All posts in: "Your Simple Rules"
- Making a Difference
I am a big proponent of the notion that #1SimpleThing can change everything. Just think what might happen if you turned left instead of right at the next intersection, accepted one job offer over another, or met and swapped stories with a stranger sitting next to you on an airplane. The Butterfly Effect – that a butterfly flapping its wings in South America can affect the weather in New York City – is alive and well.
Influence is an interesting concept: the smallest gesture or deed can in fact trigger a memory, brainstorm, or feeling that propels you in a new and exciting direction. Or reminds you of what is really important.
Yesterday, a colleague shared this bit of wisdom with me, and it resonated. “Treat every interaction as if it makes a difference.” What a lovely thought; perhaps it’s a Simple Rule for you to reflect on.
- Quiet Confidence
Confidence does not have to equate with bravado and brass. Often the best leaders engender loyalty, trust and fellowship through quiet poise and conviction.
Recently I met one such individual. She did not have the loudest voice nor did she choose to be the center of the group. In fact, you might easily pass her by in the hall. Still, you knew she was someone when she entered the room; and everyone wanted to hear what she had to say.
I came away from the meeting with this short list of simple rules in my head. Pardon my assumptions but I wonder what she would think of these. I will ask her next time.
- Take a stand. It’s not about being right; it’s about being secure in your beliefs and open to other points of view.
- Listen more than you speak. Opportunities to learn and grow are all around; be open to them.
- Ask questions. Strength lies in honesty, curiosity, and recognizing one’s limitations.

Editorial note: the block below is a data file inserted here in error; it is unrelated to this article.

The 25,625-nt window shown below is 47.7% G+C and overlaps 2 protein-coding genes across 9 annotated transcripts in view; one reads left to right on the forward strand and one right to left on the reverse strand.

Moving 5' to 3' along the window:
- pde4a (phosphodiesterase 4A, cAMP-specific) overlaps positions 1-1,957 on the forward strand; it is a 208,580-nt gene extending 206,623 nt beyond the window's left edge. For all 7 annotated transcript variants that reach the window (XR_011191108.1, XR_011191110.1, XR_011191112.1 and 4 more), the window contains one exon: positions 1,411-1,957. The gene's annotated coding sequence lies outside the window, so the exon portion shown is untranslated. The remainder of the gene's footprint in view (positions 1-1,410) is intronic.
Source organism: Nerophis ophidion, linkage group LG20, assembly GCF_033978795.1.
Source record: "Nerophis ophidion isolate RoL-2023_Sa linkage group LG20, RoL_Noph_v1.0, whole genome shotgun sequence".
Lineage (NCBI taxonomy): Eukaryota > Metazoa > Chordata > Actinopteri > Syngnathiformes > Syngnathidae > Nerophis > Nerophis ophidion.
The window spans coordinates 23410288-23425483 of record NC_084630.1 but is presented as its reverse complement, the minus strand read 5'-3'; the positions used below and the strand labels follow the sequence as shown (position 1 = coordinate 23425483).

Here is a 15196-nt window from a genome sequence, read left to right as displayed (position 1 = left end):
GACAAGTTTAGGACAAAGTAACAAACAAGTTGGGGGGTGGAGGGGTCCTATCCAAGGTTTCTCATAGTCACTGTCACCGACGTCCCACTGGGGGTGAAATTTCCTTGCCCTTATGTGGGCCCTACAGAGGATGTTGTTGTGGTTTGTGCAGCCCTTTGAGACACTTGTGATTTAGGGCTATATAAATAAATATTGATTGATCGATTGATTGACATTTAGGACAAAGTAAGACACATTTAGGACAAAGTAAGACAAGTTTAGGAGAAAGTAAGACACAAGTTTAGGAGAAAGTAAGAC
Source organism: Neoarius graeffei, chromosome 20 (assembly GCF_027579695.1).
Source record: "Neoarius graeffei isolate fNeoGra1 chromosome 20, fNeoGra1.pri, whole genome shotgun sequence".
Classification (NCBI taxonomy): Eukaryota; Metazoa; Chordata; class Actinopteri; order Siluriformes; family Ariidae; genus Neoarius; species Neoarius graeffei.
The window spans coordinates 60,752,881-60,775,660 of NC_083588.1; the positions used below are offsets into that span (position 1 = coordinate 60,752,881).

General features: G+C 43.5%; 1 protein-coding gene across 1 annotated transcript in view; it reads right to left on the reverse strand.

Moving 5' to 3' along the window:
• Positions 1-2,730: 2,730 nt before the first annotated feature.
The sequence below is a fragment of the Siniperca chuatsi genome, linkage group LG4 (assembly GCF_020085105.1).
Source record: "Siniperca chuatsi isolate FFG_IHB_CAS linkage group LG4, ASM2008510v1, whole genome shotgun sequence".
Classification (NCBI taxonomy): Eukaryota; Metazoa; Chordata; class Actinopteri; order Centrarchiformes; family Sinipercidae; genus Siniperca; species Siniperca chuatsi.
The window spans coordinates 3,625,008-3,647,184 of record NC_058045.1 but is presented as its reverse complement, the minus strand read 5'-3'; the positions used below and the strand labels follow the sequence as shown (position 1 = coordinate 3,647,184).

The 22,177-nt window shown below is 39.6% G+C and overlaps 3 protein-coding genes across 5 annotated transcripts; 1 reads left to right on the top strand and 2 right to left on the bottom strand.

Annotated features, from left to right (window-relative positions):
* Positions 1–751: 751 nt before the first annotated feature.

- Acknowledge, appreciate and reward others. None of us are alone, nor can we do everything by ourselves. Relationships are a gift to be valued.
- Own your actions. We are accountable to ourselves, our communities, and the world.
What do you think? Do you know this person? Are YOU this person?
- SRF, Arizona
As a counterpoint to the last story, here is another list of (not quite) Simple Rules on how to ruin the office culture. They come courtesy of Employee Benefit News and certainly provide some food for thought. I believe culture comes from the top, so what is the culture you and your leaders are creating and sustaining? And by the way, just how do YOU manage?
- Hold the positive feedback, provide negative feedback. After all, why should employees feel good about themselves? And really, positive feedback is just “the cotton candy of HR tactics.”
- Take credit for the work of others. After all, you hired them, right?
- Get employees to hyper-compete with each other. After all, this leaves the most talented individuals standing, separating the producers from the non-producers.
- Ignore the great ideas of your employees. After all, are you even listening to them?
- Keep dead weight around, but fire talent for no reason. After all, it’s best to keep your employees off-balance.
- Keep tabs on employees by stalking social media. After all, it’s probably not illegal yet in your state, so keep sniffing around for the good stuff.
- Haze outgoing employees. After all, they have some nerve! Besides, “People quitting your organization are quitters.”
- Ignore work-life balance. After all, your employees were hired to be at work and that’s where you always expect them to be.
- SRF, Arizona
I recently came across an article on what we could learn from U.S. Presidents. Well, you could no doubt write a book … and in all fairness I see Part One: What to Do, and then Part Two: What Not to Do.
So each of us would do well to pay attention to the following list of Simple Rules. After all, the complexity around us – particularly when it comes to increased globalization and shifting social, economic, and political winds – brings choices and opportunity along with challenges and uncertainty. These rules are borrowed liberally from that online article and the source book, Winning the Long Game: How Strategic Leaders Shape the Future by Steven Krupp and Paul J.H. Schoemaker.
The last two rules are my own, and should probably head the list. What do you think?
- Anticipate change.